Berkeley's new approach to homeless services. Image: City of Berkeley
Berkeley’s new approach to homeless services: the proposed Housing Crisis Resolution Center. Image: City of Berkeley
Berkeley’s new approach to homeless services: the proposed Housing Crisis Resolution Center. Image: City of Berkeley

The city of Berkeley says it will change its commission recommendation process after a community agency brought allegations of serious conflicts of interest during a recent bid for municipal funding.

Building Opportunities for Self-Sufficiency (BOSS) raised these concerns in an April 16 letter to city officials after bidding to run a new one-stop homelessness services center for which the city plans to issue a contract next month.

Read more about homelessness in Berkeley.

BOSS and one other agency, the Berkeley Food and Housing Project (BFHP), put in bids in December to run the new center. Both service organizations are based in Berkeley, and have worked in the city since the early 1970s. BOSS requested $450,145 to run the center, and the BFHP requested $996,899 for the job. The city’s Homelessness Commission and city manager have recommended that the contract go to the BFHP, and council is slated to make its decision next month.

The commission report said only that the BOSS application did “not contain all of the necessary functions” required by the city in its request for proposals.

BOSS challenged the commission recommendation in April, saying two Homeless Commission members affiliated with the BFHP and another group, YEAH, should not have taken part in the discussions. BOSS wrote that their “organizations will gain financial resources as a result of their participation in the funding discussions and eventual funding recommendations” made by the commission and the city.

According to the BOSS letter, commissioners Elisa Della-Piana, who serves on the board of YEAH! — a youth-oriented Berkeley-based community agency — and Marianna Sempari, chaplain for the BFHP, “simply declared conflicts of interest, but participated in the discussion regarding available funding and applications received.” BOSS says the commissioners recused themselves from discussions about their own agencies, but participated in the broader discussion about who should get the money. (Update, May 5: A comment from Della-Piana appears at the bottom of this story.)

BOSS also alleges that both commissioners “continued full-throated discussions” related to case management and transitional housing services tied to the contract for the new center, dubbed the Housing Crisis Resolution Center [HCRC].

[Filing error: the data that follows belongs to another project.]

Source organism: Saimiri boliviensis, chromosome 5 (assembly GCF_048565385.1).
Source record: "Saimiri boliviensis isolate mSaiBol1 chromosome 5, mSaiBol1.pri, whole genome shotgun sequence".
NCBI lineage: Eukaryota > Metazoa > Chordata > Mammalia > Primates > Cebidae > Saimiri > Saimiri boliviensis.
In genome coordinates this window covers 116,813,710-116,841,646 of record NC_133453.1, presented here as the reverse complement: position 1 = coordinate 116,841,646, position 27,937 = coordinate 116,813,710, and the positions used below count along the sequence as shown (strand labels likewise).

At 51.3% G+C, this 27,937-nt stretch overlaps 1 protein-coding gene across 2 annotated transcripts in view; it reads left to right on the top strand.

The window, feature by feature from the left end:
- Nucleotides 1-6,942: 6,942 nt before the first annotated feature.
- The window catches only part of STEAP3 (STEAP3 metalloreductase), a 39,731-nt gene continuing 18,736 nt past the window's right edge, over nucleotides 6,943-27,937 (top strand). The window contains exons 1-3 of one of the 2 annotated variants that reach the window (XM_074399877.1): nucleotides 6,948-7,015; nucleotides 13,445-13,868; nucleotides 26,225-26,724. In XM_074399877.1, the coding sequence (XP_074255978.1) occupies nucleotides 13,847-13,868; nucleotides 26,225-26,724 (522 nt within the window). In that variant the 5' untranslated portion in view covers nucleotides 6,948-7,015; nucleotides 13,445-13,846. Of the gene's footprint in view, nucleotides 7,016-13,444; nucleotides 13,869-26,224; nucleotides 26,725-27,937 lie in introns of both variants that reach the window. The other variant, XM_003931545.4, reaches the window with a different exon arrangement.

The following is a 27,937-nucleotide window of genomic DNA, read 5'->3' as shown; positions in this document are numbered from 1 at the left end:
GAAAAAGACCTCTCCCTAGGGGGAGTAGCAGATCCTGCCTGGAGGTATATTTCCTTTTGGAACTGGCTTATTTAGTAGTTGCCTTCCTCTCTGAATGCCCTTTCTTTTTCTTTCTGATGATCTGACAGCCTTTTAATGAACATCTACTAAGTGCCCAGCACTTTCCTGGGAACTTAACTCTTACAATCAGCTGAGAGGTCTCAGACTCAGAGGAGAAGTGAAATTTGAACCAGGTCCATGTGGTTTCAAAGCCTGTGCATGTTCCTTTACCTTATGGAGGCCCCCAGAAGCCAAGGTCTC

According to BOSS, “YEAH … stands to gain as a sub contractor on the HCRC application which was being discussed.”

Donald Frazier, executive director of BOSS, asked in his letter that the city not consider the commission recommendations as part of Berkeley City Council decisions about the center.

Tuesday night, city attorney Zach Cowan addressed the BOSS letter in brief remarks to council during a worksession on community agency funding, and also during the regular council meeting. He told council to disregard the Homeless Commission’s recommendations, given the letter’s “serious allegations,” but said council could consider very similar recommendations from City Manager Christine Daniel.

No information has been provided about the rationale for Daniel’s funding recommendation, according to a report on the topic, except to say it was “contained in the Homeless Commission report.”

Cowan did not address that particular issue, and city spokesman Matthai Chakko declined to address it Thursday, other than to assert that “City staff assessed the proposals independent of the Homeless Commission.”

Frazier said Thursday that it troubled him to see council making financial decisions based on the city manager’s rationale, which seems — at least on paper — to rely on a report that council was directed to ignore. He said BOSS never received any assessment to explain what was lacking in its application, and that there should be more accountability in the budget process.

He said, too, that this is not a case of “sour grapes.”

“As a nonprofit, we submit proposals. We win some and we lose some. This is about clarity, transparency and a fair process,” Frazier said. “And that happens when the city or the government is transparent about its decisions.”

Mayor: “They did have a conflict when they voted”

As a result of the BOSS letter, Cowan told council Tuesday night that the city “found similar problems” on both the Children, Youth, and Recreation Commission, and the Housing Advisory Commission. He directed council to disregard the recommendations of those panels, too.

“BOSS’s letter pointed out some things that we perhaps could have done better in the past and we will do better in the future,” Cowan told council. “All we can say is that we’re willing to make sure this doesn’t happen again.”